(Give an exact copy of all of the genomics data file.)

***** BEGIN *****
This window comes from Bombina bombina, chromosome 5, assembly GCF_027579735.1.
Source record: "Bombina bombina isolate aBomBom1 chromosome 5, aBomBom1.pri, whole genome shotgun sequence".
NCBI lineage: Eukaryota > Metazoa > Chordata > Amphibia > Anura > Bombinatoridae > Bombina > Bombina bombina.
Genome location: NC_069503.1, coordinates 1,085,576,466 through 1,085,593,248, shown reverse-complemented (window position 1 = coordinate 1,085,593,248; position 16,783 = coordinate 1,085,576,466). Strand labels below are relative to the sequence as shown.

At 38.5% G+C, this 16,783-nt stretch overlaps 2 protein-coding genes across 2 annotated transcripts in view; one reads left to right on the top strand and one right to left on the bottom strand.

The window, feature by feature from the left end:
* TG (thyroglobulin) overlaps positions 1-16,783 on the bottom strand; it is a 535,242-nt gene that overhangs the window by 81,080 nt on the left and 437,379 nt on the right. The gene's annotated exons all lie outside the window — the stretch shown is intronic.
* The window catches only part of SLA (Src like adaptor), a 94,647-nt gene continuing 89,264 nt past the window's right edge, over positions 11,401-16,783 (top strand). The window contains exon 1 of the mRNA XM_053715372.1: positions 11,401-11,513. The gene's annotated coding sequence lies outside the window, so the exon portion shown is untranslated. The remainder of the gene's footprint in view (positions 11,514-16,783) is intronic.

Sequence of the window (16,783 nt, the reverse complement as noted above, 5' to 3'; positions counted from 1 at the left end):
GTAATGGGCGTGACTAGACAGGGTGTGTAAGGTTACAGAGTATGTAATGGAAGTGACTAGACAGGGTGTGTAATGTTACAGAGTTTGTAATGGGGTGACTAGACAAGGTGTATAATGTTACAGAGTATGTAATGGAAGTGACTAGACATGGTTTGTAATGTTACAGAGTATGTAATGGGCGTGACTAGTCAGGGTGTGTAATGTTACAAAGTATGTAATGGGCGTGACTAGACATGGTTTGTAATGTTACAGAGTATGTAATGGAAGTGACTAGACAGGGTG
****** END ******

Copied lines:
This window comes from Bombina bombina, chromosome 5, assembly GCF_027579735.1.
Source record: "Bombina bombina isolate aBomBom1 chromosome 5, aBomBom1.pri, whole genome shotgun sequence".
NCBI lineage: Eukaryota > Metazoa > Chordata > Amphibia > Anura > Bombinatoridae > Bombina > Bombina bombina.
Genome location: NC_069503.1, coordinates 1,085,576,466 through 1,085,593,248, shown reverse-complemented (window position 1 = coordinate 1,085,593,248; position 16,783 = coordinate 1,085,576,466). Strand labels below are relative to the sequence as shown.

At 38.5% G+C, this 16,783-nt stretch overlaps 2 protein-coding genes across 2 annotated transcripts in view; one reads left to right on the top strand and one right to left on the bottom strand.

The window, feature by feature from the left end:
* TG (thyroglobulin) overlaps positions 1-16,783 on the bottom strand; it is a 535,242-nt gene that overhangs the window by 81,080 nt on the left and 437,379 nt on the right. The gene's annotated exons all lie outside the window — the stretch shown is intronic.
* The window catches only part of SLA (Src like adaptor), a 94,647-nt gene continuing 89,264 nt past the window's right edge, over positions 11,401-16,783 (top strand). The window contains exon 1 of the mRNA XM_053715372.1: positions 11,401-11,513. The gene's annotated coding sequence lies outside the window, so the exon portion shown is untranslated. The remainder of the gene's footprint in view (positions 11,514-16,783) is intronic.

Sequence of the window (16,783 nt, the reverse complement as noted above, 5' to 3'; positions counted from 1 at the left end):
GTAATGGGCGTGACTAGACAGGGTGTGTAAGGTTACAGAGTATGTAATGGAAGTGACTAGACAGGGTGTGTAATGTTACAGAGTTTGTAATGGGGTGACTAGACAAGGTGTATAATGTTACAGAGTATGTAATGGAAGTGACTAGACATGGTTTGTAATGTTACAGAGTATGTAATGGGCGTGACTAGTCAGGGTGTGTAATGTTACAAAGTATGTAATGGGCGTGACTAGACATGGTTTGTAATGTTACAGAGTATGTAATGGAAGTGACTAGACAGGGTG